Pediatric Allergic Rhinitis Differential Diagnoses

Updated: Jul 17, 2018
  • Author: Jack M Becker, MD; Chief Editor: Harumi Jyonouchi, MD  more...
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DDx

Diagnostic Considerations

Inflammatory causes

Bottle feeding (children >18 mo)

Vasomotor rhinitis

Viral infection

Obstructive causes

Adenoid hyperplasia

Choanal atresia

Foreign body

Deviated septum

Nasal polyps

Neoplasm

Oral allergy syndrome

Oral allergy syndrome (OAS), also known as pollen-food syndrome, occurs when the body perceives certain foods, primarily fruits and vegetables, as an allergen and causes a contact dermatitis reaction in the mouth. This is often due to cross-reactivity between pollens and fruit/vegetable allergens. These food allergens are heat labile and easily lose their allergenicity with heating. Thus, patients with this condition report an itchy mouth when eating certain fruits or vegetables in their natural form. For example, eating a whole fresh apple causes a reaction, but eating apple pie or apple sauce or drinking apple juice does not.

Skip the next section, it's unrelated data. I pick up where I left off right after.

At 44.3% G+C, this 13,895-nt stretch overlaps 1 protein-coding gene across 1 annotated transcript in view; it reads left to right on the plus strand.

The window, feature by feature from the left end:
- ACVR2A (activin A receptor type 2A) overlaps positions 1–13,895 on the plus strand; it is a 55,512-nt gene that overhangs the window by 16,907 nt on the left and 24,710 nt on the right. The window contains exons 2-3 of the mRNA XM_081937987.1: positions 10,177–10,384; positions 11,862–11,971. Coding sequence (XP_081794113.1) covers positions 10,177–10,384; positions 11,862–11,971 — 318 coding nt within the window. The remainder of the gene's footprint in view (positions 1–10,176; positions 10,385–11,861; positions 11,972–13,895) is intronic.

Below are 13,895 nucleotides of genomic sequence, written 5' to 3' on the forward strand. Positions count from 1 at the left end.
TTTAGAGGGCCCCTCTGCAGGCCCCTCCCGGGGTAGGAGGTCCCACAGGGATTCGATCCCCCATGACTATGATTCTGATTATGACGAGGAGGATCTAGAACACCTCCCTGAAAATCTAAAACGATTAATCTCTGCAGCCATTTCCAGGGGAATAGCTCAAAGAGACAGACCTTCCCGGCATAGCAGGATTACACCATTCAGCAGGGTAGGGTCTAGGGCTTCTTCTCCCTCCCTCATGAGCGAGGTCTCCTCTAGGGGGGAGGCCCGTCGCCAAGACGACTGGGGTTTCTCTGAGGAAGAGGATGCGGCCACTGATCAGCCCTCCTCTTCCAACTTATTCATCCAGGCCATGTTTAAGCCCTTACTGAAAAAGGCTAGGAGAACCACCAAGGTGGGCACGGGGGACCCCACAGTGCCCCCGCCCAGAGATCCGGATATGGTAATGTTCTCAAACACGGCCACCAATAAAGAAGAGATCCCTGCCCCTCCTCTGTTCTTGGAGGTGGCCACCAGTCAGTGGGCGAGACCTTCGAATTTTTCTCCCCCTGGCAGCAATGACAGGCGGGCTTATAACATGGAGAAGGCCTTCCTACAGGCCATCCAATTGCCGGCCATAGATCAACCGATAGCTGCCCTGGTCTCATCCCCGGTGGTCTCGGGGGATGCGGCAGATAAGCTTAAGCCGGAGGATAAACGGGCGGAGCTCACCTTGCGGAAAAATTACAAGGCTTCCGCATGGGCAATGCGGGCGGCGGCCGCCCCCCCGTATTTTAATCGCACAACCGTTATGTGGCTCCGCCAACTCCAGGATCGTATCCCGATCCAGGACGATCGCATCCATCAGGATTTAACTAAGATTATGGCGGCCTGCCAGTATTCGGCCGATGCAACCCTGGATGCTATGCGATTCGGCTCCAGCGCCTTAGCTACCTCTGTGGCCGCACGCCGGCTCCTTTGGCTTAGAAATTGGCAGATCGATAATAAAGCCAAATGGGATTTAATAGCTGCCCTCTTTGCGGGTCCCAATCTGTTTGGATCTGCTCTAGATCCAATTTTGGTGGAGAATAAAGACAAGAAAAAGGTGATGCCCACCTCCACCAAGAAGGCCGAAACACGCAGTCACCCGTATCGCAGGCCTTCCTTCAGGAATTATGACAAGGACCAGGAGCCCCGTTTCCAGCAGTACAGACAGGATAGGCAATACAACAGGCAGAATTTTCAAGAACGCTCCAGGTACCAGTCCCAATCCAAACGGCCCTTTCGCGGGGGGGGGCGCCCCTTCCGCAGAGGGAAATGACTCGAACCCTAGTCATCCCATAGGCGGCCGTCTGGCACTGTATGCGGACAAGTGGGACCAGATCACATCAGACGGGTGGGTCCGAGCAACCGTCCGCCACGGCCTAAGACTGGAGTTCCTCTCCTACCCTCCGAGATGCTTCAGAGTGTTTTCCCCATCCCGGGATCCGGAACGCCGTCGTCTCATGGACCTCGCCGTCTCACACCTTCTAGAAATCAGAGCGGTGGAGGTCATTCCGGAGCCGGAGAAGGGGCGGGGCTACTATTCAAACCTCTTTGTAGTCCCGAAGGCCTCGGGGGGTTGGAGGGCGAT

The most common pollens associated with OAS include birch and ragweed pollens. Birch tree pollen cross-reacts with apple, pear, peach, celery, and carrots. Ragweed cross-reacts with melon, watermelon, cantaloupe, honeydew, zucchini, and cucumber.

Making the proper diagnosis is important because OAS can be confused with a potentially life-threatening anaphylactic reaction to food allergens. Studies have shown that use of allergen immunotherapy to cross-reactive pollens decreases or eliminates this reaction.

Differential Diagnoses